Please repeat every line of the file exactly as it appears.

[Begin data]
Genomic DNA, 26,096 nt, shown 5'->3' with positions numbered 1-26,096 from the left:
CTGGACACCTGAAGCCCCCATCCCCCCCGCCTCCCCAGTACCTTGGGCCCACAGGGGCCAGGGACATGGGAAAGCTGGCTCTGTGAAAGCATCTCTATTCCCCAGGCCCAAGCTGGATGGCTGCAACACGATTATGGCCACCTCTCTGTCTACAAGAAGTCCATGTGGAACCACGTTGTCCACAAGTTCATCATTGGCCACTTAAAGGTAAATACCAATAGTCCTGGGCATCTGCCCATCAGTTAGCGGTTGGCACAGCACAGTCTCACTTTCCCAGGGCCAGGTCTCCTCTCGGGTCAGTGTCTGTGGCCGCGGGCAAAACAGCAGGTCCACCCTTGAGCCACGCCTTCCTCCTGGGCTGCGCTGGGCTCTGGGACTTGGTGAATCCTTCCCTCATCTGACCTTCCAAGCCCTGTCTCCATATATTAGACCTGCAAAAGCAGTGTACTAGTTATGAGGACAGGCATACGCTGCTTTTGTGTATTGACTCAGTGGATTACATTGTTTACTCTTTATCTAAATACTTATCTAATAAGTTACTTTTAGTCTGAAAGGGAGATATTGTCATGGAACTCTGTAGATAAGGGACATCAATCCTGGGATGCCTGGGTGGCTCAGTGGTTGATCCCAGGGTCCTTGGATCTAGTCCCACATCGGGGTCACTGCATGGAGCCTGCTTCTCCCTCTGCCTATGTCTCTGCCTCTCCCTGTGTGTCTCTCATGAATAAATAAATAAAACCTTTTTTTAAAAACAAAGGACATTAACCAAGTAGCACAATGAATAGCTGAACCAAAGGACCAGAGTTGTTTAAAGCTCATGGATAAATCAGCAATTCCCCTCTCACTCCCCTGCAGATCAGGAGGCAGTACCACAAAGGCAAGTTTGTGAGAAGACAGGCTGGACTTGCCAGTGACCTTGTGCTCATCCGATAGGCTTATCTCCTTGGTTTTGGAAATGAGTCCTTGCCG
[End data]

Genomic DNA, 26,096 nt, shown 5'->3' with positions numbered 1-26,096 from the left:
CTGGACACCTGAAGCCCCCATCCCCCCCGCCTCCCCAGTACCTTGGGCCCACAGGGGCCAGGGACATGGGAAAGCTGGCTCTGTGAAAGCATCTCTATTCCCCAGGCCCAAGCTGGATGGCTGCAACACGATTATGGCCACCTCTCTGTCTACAAGAAGTCCATGTGGAACCACGTTGTCCACAAGTTCATCATTGGCCACTTAAAGGTAAATACCAATAGTCCTGGGCATCTGCCCATCAGTTAGCGGTTGGCACAGCACAGTCTCACTTTCCCAGGGCCAGGTCTCCTCTCGGGTCAGTGTCTGTGGCCGCGGGCAAAACAGCAGGTCCACCCTTGAGCCACGCCTTCCTCCTGGGCTGCGCTGGGCTCTGGGACTTGGTGAATCCTTCCCTCATCTGACCTTCCAAGCCCTGTCTCCATATATTAGACCTGCAAAAGCAGTGTACTAGTTATGAGGACAGGCATACGCTGCTTTTGTGTATTGACTCAGTGGATTACATTGTTTACTCTTTATCTAAATACTTATCTAATAAGTTACTTTTAGTCTGAAAGGGAGATATTGTCATGGAACTCTGTAGATAAGGGACATCAATCCTGGGATGCCTGGGTGGCTCAGTGGTTGATCCCAGGGTCCTTGGATCTAGTCCCACATCGGGGTCACTGCATGGAGCCTGCTTCTCCCTCTGCCTATGTCTCTGCCTCTCCCTGTGTGTCTCTCATGAATAAATAAATAAAACCTTTTTTTAAAAACAAAGGACATTAACCAAGTAGCACAATGAATAGCTGAACCAAAGGACCAGAGTTGTTTAAAGCTCATGGATAAATCAGCAATTCCCCTCTCACTCCCCTGCAGATCAGGAGGCAGTACCACAAAGGCAAGTTTGTGAGAAGACAGGCTGGACTTGCCAGTGACCTTGTGCTCATCCGATAGGCTTATCTCCTTGGTTTTGGAAATGAGTCCTTGCCG